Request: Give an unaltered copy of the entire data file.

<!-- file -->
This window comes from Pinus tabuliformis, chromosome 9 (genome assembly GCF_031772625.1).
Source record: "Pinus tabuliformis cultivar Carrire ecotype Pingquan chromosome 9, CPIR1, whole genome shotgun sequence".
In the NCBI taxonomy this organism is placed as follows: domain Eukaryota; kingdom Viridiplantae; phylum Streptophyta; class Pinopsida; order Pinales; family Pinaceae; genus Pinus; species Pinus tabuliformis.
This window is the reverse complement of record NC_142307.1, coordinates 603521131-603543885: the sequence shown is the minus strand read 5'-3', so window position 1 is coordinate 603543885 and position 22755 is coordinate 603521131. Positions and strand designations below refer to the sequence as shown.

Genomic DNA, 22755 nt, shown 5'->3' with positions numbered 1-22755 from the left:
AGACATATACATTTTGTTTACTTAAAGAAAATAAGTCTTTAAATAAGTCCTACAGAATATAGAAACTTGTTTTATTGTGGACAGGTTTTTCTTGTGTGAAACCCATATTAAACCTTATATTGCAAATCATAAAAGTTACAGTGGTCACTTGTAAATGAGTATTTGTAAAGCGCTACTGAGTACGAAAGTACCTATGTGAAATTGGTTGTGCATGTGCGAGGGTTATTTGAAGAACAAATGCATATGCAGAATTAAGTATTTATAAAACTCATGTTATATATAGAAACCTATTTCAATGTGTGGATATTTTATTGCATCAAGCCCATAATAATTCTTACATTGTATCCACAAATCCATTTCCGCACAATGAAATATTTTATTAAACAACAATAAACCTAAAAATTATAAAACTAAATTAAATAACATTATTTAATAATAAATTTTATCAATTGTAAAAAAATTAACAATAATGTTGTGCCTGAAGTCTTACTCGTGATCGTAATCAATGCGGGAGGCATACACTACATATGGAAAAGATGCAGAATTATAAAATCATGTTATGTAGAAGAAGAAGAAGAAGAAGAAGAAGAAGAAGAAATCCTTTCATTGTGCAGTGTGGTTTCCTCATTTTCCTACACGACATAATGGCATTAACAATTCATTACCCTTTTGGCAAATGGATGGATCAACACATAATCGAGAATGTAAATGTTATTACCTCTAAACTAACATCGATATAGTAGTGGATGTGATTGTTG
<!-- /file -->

This window comes from Pinus tabuliformis, chromosome 9 (genome assembly GCF_031772625.1).
Source record: "Pinus tabuliformis cultivar Carrire ecotype Pingquan chromosome 9, CPIR1, whole genome shotgun sequence".
In the NCBI taxonomy this organism is placed as follows: domain Eukaryota; kingdom Viridiplantae; phylum Streptophyta; class Pinopsida; order Pinales; family Pinaceae; genus Pinus; species Pinus tabuliformis.
This window is the reverse complement of record NC_142307.1, coordinates 603521131-603543885: the sequence shown is the minus strand read 5'-3', so window position 1 is coordinate 603543885 and position 22755 is coordinate 603521131. Positions and strand designations below refer to the sequence as shown.

Genomic DNA, 22755 nt, shown 5'->3' with positions numbered 1-22755 from the left:
AGACATATACATTTTGTTTACTTAAAGAAAATAAGTCTTTAAATAAGTCCTACAGAATATAGAAACTTGTTTTATTGTGGACAGGTTTTTCTTGTGTGAAACCCATATTAAACCTTATATTGCAAATCATAAAAGTTACAGTGGTCACTTGTAAATGAGTATTTGTAAAGCGCTACTGAGTACGAAAGTACCTATGTGAAATTGGTTGTGCATGTGCGAGGGTTATTTGAAGAACAAATGCATATGCAGAATTAAGTATTTATAAAACTCATGTTATATATAGAAACCTATTTCAATGTGTGGATATTTTATTGCATCAAGCCCATAATAATTCTTACATTGTATCCACAAATCCATTTCCGCACAATGAAATATTTTATTAAACAACAATAAACCTAAAAATTATAAAACTAAATTAAATAACATTATTTAATAATAAATTTTATCAATTGTAAAAAAATTAACAATAATGTTGTGCCTGAAGTCTTACTCGTGATCGTAATCAATGCGGGAGGCATACACTACATATGGAAAAGATGCAGAATTATAAAATCATGTTATGTAGAAGAAGAAGAAGAAGAAGAAGAAGAAGAAGAAATCCTTTCATTGTGCAGTGTGGTTTCCTCATTTTCCTACACGACATAATGGCATTAACAATTCATTACCCTTTTGGCAAATGGATGGATCAACACATAATCGAGAATGTAAATGTTATTACCTCTAAACTAACATCGATATAGTAGTGGATGTGATTGTTG